Two Letters Re: Questions on Blood Clotting Agents

See this link for a PDF that provides a short article by two medical doctors concerning the different clotting agents. Anyone contemplating a [blood clotting agent] purchase should read the article. – Bill N.

Dear Mr. Rawles,
I may be “just a dentist,” but hopefully I can offer some insight into the gentleman’s question regarding ferric sulfate as a coagulant. He is correct that it is a coagulant. I use it every day in a 15.5% aqueous solution to control minor intraoral bleeding (modern dental impression materials and tooth colored filling materials don’t do well in the presence of moisture, especially blood, during initial placement). Aluminum chloride solutions also work, but not as well. Now keep in mind that I am typically using these products to control bleeding gums around a tooth or a few teeth prepared for crowns where a little bleeding of the gums is generally inevitable. If a patient has very unhealthy gums there can be quite a bit of bleeding and these products can have a little trouble in those situations. Now keep in mind we are only talking about capillary (as opposed to arterial or venous bleeding of more traumatic injuries) around a tooth. I have used these products for minor extraoral cuts on myself also, not that a Band-Aid wouldn’t have worked (think shaving cuts!). Also it has to be “burnished” into the wound to work effectively. So thinking of the small surface areas and typical time for effect (1-2 minutes) that I am dealing with, it doesn’t seem practical to try and control larger amounts of bleeding with this technique.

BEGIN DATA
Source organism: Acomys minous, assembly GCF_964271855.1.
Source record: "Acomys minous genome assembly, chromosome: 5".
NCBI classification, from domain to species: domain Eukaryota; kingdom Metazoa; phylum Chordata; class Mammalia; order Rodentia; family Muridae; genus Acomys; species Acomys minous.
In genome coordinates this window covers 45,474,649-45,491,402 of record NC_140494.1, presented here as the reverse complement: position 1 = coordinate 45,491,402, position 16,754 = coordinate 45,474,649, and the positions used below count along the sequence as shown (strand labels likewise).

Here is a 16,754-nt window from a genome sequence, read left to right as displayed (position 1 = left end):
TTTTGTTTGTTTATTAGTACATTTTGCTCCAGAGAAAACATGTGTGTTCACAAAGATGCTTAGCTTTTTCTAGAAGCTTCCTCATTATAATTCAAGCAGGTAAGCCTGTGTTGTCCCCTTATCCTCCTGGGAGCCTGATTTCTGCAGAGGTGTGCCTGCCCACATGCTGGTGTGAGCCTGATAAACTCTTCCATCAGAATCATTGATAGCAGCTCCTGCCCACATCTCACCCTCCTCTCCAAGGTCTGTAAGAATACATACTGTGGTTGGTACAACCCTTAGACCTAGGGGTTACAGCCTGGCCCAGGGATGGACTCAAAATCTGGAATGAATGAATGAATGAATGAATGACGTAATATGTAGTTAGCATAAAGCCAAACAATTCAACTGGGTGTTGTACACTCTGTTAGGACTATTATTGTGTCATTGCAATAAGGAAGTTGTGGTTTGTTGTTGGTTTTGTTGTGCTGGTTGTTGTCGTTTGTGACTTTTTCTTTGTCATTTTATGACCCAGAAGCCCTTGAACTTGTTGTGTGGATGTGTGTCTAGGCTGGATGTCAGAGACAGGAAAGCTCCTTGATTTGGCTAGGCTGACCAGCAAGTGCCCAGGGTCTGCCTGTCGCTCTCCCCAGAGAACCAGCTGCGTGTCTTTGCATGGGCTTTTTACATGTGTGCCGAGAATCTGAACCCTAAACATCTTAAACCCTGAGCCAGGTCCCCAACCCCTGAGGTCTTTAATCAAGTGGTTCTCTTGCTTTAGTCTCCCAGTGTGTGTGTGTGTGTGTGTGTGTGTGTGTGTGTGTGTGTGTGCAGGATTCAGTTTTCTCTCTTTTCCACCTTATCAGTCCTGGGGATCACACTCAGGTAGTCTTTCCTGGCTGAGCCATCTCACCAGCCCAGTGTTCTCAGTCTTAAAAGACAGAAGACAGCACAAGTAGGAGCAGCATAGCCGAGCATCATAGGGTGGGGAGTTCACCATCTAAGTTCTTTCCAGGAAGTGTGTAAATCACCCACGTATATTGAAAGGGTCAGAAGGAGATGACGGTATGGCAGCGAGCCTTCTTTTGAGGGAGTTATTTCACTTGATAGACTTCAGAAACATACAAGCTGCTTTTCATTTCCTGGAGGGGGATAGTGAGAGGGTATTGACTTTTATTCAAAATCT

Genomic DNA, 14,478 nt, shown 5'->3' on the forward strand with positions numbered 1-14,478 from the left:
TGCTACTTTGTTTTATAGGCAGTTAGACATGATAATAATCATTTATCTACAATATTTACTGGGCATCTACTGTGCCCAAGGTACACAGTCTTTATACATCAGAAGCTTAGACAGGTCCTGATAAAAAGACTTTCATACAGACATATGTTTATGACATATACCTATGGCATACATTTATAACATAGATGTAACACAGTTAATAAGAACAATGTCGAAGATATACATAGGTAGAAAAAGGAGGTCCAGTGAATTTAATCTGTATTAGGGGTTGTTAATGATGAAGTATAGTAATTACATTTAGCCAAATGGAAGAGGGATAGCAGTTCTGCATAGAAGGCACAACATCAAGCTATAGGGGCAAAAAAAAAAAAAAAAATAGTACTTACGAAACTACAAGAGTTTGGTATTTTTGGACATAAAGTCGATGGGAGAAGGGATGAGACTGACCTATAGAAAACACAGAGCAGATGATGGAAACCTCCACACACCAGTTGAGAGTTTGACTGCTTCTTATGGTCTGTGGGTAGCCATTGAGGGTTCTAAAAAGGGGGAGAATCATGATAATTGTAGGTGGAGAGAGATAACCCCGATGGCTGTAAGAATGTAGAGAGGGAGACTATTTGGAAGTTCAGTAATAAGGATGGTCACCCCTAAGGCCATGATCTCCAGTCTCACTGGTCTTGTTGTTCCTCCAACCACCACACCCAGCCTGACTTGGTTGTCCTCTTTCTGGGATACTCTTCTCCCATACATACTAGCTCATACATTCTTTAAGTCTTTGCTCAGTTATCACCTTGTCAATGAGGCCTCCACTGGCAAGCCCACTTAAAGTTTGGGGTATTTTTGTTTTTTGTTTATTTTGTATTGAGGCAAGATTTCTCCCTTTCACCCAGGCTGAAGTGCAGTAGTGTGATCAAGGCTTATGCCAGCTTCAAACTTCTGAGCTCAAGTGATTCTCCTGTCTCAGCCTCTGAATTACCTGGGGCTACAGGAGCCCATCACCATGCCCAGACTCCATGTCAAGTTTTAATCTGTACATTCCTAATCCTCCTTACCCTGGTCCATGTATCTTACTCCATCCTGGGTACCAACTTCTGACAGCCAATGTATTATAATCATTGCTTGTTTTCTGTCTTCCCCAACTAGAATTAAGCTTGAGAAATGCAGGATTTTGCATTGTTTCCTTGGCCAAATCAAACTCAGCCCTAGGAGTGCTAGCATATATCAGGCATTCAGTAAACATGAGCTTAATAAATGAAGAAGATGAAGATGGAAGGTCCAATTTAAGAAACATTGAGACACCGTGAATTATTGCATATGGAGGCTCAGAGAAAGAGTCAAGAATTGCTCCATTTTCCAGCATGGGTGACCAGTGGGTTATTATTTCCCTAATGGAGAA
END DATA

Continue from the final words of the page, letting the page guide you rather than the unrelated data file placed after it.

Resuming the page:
In my experience (and observation of major oral and general surgery during my Air Force residency), electrocautery like the soldering iron used in Patriots (or laser cautery as I sometimes use in my practice), suturing, direct pressure, indirect pressure, elevation and other traditional methods are much more effective for more extensive bleeding.

Before replying I also did a quick search and noticed that ferric chloride is used to create thrombi experimentally in lab animals (simulating clogged arteries). Thrombi that break free are emboli. Emboli are potentially deadly (think brain or lung emboli[sm]). You definitely don’t want to do that to your patient in a survival situation. These ferric solutions do create some chunky coagulum even in the minor bleeding situations I deal with. In a more serious traumatic injury I could envision a chunk entering a vessel and creating an embolus.

I hope this helps and I hope a trauma surgeon or emergency room doctor reads the blog and can add to or refute what I have stated. Thanks for your great blog, – Joe, DMD